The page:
New @Font-Face Syntax: Simpler, Easier

Feb 7, 2011

I love it when a plan comes together.

Some months ago, in an an email exchange with Jeffrey Zeldman about the feasibility of a book about web fonts, I wrote that the turning point – the point at which enough would be known to establish best practices – would be around the time IE9 and Firefox 4 were released to market.

A Simple And Conformant Cross Browser Syntax

Now, with IE9 and FF4 nearing release, as if on cue, Ethan Dunham of Font Squirrel has revisited the problem of a cross-browser CSS @Font-Face syntax and found – a year and half after it first became an issue – a new and simpler solution. This was last Thursday.

Only on the web could change happen so fast. Knowledgeable eyeballs were on it immediately. And within hours of publication, it was tested and tweaked a few times. By the end of the day it was already being implemented at Font Squirrel, Font Spring, and Kernest, too.

It Comes In Two Flavors

Since one of the things I do like about the Mo’ Bulletproofer syntax is that, while the following is conformant:

     src: url('http://:/') format('no-ie-404')

it’s obviously odd and deliberately self-describing. Therefore it’s less likely to be left out once you’re in the habit of using it. And less likely to be deleted accidentally by someone unfamiliar with it’s purpose. So, the following is my version of the new syntax, in line with that practice. It’s the result of tests done with the IE9 Preview 7 build and many other desktop browsers and platforms over the weekend.

The Trick Is In The Question Mark

There are currently two variations. They are:

@font-face {
     font-family: 'fishyfont';
     src: url('fishyfont.eot?iefix') format('embedded-opentype'), 
	   url('fishyfont.woff') format('woff'), 
	   url('fishyfont.ttf')  format('truetype'),
	   url('fishyfont.svg#svgFontName') format('svg');
	}

With this variation, IE 6, 7, 8 and IE9 take the EOT file. But, of course, IE9 supports WOFF, too. So what if, for some reason, you want IE9 to take the WOFF file instead?

Follow The Bouncing Ball

Well, the ball that was set bouncing with Ethan’s original post on the Font Spring Blog bounced back again from Melbourne, Australia where Ryan Seddon of CSS Ninja posted a fix that overcomes this limitation:

@font-face {
     font-family: 'fishyfont';
     src: url('fishyfont.eot?iefix') format('ie9-skip-eot'), 
           url('fishyfont.woff') format('woff'),
           url('fishyfont.ttf') format('truetype'),
           url('fishyfont.svg#svgFontName') format('svg');
	}

With this variation, IE9 will not take the EOT. Instead it takes the next font in the stack that’s in a format that IE9 understands. In this case the WOFF file. If there was no WOFF file, it would take the TTF. (That is, as long as the TTF has the hidden embedding bit set to “Installable” – if Microsoft is still sticking to that. I’m not sure what IE9 does in that case, we’ll see.)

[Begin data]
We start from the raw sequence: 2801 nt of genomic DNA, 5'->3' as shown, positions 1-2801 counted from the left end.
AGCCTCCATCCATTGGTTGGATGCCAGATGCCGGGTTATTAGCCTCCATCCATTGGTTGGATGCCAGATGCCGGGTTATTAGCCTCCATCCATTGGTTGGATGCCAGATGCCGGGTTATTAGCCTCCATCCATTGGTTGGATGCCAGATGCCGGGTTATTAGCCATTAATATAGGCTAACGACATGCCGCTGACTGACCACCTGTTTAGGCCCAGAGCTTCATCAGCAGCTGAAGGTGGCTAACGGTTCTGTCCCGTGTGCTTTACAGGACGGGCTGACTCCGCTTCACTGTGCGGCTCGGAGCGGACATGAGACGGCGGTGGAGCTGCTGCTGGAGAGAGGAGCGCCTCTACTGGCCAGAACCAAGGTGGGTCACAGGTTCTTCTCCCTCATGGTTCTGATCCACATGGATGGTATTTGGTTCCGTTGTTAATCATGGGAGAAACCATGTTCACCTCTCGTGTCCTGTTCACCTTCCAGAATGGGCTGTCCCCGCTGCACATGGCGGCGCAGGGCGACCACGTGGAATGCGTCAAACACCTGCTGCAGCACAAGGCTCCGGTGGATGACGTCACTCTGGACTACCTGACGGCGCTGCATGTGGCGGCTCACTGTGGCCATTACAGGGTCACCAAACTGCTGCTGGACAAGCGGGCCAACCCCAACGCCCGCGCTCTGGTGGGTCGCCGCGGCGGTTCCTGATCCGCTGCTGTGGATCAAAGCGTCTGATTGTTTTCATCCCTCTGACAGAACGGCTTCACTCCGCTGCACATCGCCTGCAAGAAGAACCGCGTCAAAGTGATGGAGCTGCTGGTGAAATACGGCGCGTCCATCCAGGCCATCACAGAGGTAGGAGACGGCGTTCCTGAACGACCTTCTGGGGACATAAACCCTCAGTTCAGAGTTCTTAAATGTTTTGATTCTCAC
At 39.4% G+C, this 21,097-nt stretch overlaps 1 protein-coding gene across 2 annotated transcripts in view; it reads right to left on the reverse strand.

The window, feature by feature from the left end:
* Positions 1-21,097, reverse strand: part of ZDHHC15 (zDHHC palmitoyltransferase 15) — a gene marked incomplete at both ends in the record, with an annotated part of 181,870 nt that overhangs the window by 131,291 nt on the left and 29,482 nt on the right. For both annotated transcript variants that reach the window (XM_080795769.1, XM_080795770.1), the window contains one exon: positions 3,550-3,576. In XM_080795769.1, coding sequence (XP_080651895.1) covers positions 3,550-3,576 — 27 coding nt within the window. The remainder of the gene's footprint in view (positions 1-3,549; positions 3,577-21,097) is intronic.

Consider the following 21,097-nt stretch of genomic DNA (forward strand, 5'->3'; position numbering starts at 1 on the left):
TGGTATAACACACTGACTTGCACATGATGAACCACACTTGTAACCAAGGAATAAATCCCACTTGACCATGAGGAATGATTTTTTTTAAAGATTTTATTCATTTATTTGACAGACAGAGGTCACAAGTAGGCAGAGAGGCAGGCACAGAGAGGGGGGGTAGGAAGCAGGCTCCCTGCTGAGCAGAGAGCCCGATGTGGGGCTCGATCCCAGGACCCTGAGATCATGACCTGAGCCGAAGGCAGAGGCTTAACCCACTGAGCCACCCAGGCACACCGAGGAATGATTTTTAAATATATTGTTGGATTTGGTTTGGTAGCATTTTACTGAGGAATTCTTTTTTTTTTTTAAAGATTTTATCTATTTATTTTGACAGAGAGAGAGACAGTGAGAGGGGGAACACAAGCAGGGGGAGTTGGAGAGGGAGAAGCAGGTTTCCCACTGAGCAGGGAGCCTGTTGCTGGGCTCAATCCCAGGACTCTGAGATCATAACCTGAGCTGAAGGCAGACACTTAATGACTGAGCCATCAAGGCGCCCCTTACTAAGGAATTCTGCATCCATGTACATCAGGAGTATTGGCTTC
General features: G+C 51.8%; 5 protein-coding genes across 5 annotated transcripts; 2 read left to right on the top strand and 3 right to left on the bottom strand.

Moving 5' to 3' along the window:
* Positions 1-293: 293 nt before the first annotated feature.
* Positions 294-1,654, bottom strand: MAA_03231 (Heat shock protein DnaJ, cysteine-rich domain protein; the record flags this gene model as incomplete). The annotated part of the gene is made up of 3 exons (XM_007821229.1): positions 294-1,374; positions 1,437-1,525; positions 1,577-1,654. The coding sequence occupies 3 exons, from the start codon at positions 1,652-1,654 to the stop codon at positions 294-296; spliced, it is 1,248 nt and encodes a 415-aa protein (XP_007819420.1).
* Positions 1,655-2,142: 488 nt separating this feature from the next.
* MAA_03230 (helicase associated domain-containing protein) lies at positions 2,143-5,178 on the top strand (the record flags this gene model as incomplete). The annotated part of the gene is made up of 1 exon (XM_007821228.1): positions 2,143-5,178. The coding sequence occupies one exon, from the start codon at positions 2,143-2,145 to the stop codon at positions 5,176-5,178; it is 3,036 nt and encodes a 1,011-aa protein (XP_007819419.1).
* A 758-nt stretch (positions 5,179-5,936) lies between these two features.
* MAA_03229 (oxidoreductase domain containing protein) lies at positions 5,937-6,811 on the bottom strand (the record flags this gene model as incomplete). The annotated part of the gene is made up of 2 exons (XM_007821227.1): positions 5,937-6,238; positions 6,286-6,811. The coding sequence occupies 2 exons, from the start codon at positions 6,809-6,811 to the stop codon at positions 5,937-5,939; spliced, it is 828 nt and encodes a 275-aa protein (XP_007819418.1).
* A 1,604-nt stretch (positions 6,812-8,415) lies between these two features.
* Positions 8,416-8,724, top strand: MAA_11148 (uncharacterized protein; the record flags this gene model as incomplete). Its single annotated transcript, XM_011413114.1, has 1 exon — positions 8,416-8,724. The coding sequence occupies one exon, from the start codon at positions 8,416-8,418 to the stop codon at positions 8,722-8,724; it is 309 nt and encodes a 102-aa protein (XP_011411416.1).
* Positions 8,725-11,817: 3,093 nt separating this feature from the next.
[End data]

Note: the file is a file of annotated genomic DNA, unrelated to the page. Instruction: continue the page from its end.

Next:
It’s Still Being Tested

There’s no such thing as too many tests or testers. If you find a problem, please report it on the Font Spring Blog. Or here.

I’ll be posting more as I test more and to explain how and why all this works and what problems it solves.

Update: Feb 17 2011

Alert: In some quick-and-dirty tests of this syntax in IE9 RC1, a problem came up. If the page kicks IE9 into a “less than” IE9 Compatibility Mode, this technique fails and the fallback font displays. The word from Microsoft’s IE team is that this behavior will not be altered for IE9 RTM.

[Let's get it over with: insert, mentally, your expletive of choice here and now, and then let's move on....]

What this means is that, as of right now, the most comprehensive, failure-proof method – one that avoids the bug in Android, the innate strangeness of the local() descriptor, and bridges the gap between IE6, 7, 8, and IE9 – is the Mo’ Bulletproofer @Font-Face Syntax. However! However! If you prefer a single declaration solution and your pages don’t trigger one of the IE9 Compatibility Modes, barring any more unforeseen changes between IE9 RC1 and IE9 RTM, the Fontspring syntax seems alive and well. The problem won’t come up. Note also, that you can near-totally prevent failure and ensure your pages are running in IE9 “Edge” mode by using the X-UA-Compatible Meta Tag.

Update: March 02 2011

Alert: More changes, but I think we are finally at the end. Maybe. Ethan Dunham has “hardened” the syntax by adding in the EOT-only src descriptor that was a part of Paul Irish’s Bulletproof Syntax. And it works in IE9′s compatibility modes, too. (I can’t see a downside. In fact, adding that first EOT-only src descriptor was Microsoft’s recommended approach to bridging the gap between IE 6, 7, and 8′s proprietary implementation and IE9′s standards-based implementation from the very start.)
So, the following now works universally:

@font-face {
	font-family: 'fishyfont';
	src: url('fishyfont.eot'); /* IE9 Compat Modes */
	src: url('fishyfont.eot?iefix') format('eot'), /* IE6-IE8 */
	     url('fishyfont.woff') format('woff'), /* Modern Browsers */
	     url('fishyfont.ttf')  format('truetype'), /* Safari, Android, iOS */
	     url('fishyfont.svg#svgFontName') format('svg'); /* Legacy iOS */
	}

Ralf Hermann is recommending it in an article on @font-face at Smashing Magazine.

Is it rock-solid? Looks like it. I would use it. But only IE9 RTM can seal the deal. Or not.
Stay tuned.

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